Our Digital Storytelling project with Macmillan Cancer Support offers online workshops to help people affected by cancer tell their stories. In her digital story 'From Rage to Sage' Brenda talks about the anger cancer caused her and coming to terms with her feelings.
When first asked to make my digital story about my cancer I was in a state of shock because it was years since I had written anything like this. But I hoped sharing my story might help other women with cancer, so I put my inner critic to bed for a while. The biggest benefit I got personally was the chance to look inwards at myself and try to understand the feelings I had went through and why.
In my digital story I tell of the awful feeling of anger I had at the cancer, the doctors, the system and myself. We were told we could write about anything at all, and I was shocked at first that it was anger that came up for me. I will be 80 in a few weeks' time and was reared in Northern Ireland to hard working, strict but loving parents who taught me to take whatever comes as your fate, get on with it and be thankful for whatever life gives. Of course, living as long as I have, my own beliefs grew and changed over the years. I know that what I had been taught then was for that time and I am in a different world. I am now at peace and doing well.
The other benefit was to help give new cancer patients some hope in the midst of such terrible news. Even in some small way. I had to look at my anger and work through it to realise that it was okay to feel the way I did. I kept a journal every day from when I got the news to months after I was well over my operation. I drew lots of stuff from these sometime manic scribblings to the calmness of days when I was feeling good, believe me they were of an even number, good and bad.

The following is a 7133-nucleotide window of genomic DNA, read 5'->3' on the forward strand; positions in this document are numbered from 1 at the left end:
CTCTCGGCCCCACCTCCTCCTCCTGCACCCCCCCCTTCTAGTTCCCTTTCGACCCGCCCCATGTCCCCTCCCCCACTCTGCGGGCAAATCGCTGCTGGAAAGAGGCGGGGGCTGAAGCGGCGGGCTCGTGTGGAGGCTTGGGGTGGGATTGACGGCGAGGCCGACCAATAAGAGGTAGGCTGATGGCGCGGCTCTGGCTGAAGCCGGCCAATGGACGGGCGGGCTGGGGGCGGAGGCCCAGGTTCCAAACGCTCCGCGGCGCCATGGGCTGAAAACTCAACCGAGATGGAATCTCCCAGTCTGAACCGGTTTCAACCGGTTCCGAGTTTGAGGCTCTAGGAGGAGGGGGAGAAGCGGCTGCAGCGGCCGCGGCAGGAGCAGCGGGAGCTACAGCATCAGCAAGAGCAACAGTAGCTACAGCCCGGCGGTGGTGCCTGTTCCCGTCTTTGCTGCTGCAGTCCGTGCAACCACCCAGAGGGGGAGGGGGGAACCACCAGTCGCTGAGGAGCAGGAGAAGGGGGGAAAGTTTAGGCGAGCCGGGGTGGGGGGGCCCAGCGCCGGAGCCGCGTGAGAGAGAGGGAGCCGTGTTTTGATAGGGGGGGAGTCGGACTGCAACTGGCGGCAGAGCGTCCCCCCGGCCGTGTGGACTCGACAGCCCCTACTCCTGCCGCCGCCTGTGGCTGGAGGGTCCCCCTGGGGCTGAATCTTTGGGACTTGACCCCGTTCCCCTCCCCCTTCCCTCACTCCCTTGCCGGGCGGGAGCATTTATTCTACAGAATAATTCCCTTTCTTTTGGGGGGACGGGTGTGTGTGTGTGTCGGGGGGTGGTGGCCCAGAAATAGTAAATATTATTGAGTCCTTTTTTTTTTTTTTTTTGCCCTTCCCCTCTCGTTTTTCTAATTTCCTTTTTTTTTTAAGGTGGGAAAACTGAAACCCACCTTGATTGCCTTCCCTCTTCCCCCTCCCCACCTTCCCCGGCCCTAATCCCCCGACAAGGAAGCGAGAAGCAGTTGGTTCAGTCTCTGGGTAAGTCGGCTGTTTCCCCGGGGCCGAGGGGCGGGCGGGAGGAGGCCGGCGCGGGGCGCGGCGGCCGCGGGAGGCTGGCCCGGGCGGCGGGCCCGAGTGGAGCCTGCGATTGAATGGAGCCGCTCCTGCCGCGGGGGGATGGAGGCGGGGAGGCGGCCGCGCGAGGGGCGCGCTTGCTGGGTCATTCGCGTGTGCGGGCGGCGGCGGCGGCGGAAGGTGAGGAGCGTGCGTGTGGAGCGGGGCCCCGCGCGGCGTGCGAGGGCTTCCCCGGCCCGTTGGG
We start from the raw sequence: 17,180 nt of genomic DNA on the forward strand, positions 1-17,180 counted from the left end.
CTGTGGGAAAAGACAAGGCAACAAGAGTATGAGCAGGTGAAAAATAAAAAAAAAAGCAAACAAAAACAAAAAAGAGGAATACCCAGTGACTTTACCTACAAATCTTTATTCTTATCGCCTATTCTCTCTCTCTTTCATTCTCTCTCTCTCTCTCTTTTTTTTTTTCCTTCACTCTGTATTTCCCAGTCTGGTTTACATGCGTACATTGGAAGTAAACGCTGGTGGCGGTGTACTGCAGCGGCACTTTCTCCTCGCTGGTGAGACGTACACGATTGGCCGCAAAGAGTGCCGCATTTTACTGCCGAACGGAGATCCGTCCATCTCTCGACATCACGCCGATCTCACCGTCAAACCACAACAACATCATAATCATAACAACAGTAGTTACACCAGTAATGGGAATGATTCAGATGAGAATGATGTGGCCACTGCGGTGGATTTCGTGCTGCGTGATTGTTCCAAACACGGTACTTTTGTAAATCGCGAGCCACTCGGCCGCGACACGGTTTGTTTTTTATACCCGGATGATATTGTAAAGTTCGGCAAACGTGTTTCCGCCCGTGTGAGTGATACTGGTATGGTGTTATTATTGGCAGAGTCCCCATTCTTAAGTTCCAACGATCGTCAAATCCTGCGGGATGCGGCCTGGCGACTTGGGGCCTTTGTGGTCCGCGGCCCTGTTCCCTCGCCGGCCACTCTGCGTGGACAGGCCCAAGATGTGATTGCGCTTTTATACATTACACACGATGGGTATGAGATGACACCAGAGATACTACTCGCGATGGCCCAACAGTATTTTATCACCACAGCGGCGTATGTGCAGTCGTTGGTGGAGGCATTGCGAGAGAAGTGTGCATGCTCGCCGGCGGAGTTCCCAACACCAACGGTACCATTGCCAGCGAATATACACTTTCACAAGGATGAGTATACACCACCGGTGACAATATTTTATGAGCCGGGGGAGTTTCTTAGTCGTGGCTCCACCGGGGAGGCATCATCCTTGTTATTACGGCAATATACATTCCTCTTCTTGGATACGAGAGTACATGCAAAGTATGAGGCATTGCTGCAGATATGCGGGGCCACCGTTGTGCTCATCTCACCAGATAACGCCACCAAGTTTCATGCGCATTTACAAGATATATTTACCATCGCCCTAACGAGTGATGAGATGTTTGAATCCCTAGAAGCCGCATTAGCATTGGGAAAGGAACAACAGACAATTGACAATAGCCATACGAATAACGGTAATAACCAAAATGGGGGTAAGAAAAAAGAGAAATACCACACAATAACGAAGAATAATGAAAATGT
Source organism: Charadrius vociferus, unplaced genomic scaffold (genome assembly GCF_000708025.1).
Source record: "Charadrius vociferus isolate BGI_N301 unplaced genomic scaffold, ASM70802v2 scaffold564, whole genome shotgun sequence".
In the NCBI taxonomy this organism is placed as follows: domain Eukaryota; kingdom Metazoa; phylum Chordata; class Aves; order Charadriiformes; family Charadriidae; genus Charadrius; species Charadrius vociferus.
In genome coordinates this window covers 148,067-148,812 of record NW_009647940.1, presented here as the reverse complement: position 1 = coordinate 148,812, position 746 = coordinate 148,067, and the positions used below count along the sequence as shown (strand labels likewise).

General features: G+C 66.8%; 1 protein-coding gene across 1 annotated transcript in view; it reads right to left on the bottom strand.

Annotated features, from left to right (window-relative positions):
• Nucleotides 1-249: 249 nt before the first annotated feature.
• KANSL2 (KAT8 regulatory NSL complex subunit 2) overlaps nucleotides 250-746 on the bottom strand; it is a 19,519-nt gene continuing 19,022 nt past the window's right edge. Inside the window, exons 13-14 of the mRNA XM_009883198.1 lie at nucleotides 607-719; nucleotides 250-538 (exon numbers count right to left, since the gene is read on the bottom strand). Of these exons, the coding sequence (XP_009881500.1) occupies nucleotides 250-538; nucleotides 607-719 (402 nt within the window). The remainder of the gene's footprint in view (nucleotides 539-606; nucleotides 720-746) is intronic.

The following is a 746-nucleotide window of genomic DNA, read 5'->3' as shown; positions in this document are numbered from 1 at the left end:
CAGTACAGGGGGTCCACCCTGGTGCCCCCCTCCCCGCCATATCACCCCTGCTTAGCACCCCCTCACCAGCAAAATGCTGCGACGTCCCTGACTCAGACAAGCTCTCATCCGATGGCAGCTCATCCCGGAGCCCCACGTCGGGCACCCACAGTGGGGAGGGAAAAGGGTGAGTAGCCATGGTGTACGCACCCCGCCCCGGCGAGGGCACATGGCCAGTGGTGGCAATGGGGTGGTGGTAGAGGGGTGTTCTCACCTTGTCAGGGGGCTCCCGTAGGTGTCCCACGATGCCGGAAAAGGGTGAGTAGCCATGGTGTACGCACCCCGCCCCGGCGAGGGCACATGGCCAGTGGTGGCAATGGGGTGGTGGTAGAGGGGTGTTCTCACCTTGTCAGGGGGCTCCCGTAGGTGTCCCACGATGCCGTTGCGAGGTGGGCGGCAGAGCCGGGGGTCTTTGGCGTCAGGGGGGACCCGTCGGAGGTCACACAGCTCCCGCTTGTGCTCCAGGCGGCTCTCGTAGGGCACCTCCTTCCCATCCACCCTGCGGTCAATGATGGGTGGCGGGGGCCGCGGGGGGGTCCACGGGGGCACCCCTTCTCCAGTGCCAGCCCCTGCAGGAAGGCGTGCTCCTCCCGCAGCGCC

I still wonder today if I hadn't agreed to do the digital story for Macmillan what my life would be now. I did some research into the effects of body feelings, getting a few books out of the library. I found that different feelings can relate to different parts of the body. If one holds on to things it has to go somewhere and can cause unnecessary suffering. I was able to see that there was nothing wrong with being angry. I came from a scary place not understanding what was happening to a feeling of letting go through the experience of digital storytelling. I found great acceptance and peace afterwards and would encourage anyone to try it.
I was so glad to have had the opportunity to create my story and to tell others about it. I hope my words will help others do the same and be assured the benefits are many. I feel proud to have shared a little with whoever reads this and am delighted to have had the chance. I give thanks to the great support from Chris and Morag from the Scottish Book trust and Macmillan.
Watch Brenda's digital story
Watch more stories on our digital storytelling website(this will open in a new window).
We've partnered with Macmillan Cancer Support to offer free, online digital storytelling workshops for people affected by cancer. Whether you’ve had a diagnosis or known someone who has, our storytelling workshops are a free, safe way to try out storytelling in a small group.
Find out more about the project
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